After more than 20 years of promises to simplify and reduce the regulatory burden on business, what does the state have to show for it? A botched, half-finished job, says a new report from the state auditor’s office. You can’t find what you need on the Web, and what’s there is hard to find. Efforts to “streamline” rules are a low priority and no one tracks results. “Talk is fine and talk is cheap, but we need to see the action,” says Auditor Brian Sonntag.
Federal and state regulators continue to pile on the environmental regulations. The Department of Ecology may be delaying development of a new Surface Water Quality Standard but the Department of Commerce is moving ahead with a new Emissions Performance Standard for baseload electricity generation. Utilities and major customers are concerned.
A 24-year-old environmental “cleanup” tax that has become a catch-all fund for the Department of Ecology and cash-strapped lawmakers is under attack in the state Supreme Court. Tim Hamilton’s service-station operators say it’s a gas tax in all but name — but they wouldn’t have sued if people hadn’t gotten piggy.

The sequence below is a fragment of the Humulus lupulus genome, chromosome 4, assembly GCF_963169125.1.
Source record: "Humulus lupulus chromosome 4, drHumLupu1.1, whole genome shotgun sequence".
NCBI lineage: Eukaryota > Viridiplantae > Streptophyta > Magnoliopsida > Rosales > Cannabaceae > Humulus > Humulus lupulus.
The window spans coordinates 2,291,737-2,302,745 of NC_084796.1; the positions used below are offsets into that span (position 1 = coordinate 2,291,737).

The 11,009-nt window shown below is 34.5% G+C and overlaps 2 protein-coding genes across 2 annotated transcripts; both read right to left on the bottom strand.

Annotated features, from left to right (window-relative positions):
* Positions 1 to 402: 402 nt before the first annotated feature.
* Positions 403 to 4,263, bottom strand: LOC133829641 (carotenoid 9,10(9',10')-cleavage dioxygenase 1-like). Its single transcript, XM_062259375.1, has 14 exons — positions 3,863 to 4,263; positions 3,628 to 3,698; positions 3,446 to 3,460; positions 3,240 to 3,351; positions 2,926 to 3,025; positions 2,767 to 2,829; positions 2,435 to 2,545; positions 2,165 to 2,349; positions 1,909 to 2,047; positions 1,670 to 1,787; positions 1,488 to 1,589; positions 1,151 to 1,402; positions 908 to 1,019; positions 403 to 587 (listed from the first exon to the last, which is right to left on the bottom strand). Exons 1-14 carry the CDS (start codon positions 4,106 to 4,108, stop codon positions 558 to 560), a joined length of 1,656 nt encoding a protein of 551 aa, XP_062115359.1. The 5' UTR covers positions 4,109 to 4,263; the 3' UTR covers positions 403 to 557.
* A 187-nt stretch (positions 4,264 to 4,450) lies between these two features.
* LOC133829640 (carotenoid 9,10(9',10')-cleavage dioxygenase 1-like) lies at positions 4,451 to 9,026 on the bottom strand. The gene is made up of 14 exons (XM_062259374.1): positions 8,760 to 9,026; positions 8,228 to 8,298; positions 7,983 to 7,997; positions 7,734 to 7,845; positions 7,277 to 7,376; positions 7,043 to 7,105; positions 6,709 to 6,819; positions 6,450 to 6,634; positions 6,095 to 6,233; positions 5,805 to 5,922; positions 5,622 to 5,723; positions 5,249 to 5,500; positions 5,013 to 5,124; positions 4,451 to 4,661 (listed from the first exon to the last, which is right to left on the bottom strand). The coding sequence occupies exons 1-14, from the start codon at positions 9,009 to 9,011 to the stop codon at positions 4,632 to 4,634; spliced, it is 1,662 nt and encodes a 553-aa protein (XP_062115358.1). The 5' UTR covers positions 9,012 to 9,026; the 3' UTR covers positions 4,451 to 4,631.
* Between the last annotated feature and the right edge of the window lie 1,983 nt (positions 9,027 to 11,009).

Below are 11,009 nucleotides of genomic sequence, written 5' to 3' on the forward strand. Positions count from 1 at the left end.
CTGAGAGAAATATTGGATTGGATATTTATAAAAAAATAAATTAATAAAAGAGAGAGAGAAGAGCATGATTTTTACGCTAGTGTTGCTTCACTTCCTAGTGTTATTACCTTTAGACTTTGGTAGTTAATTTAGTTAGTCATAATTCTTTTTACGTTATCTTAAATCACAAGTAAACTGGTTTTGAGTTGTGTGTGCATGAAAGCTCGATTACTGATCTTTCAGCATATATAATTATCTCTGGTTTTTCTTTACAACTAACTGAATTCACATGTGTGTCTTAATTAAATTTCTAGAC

A new report from the Employment Security Department shows that so-called “green jobs” took a pummeling in the recession – just like they did everywhere else in the economy. Researchers say they are stumped for an explanation. Though perhaps one clue is provided by the fact that 60 percent of the decline occurred in the public sector, at a time when plummeting tax revenues have forced government to retrench.
Americans continue to prioritize economic growth over environmental protection, by a 49% to 41% margin, as they have since 2009. This eight-percentage point gap in favor of economic growth is smaller than last year’s record 18-point gap. For most of the last three decades, Americans have prioritized the environment over economic growth.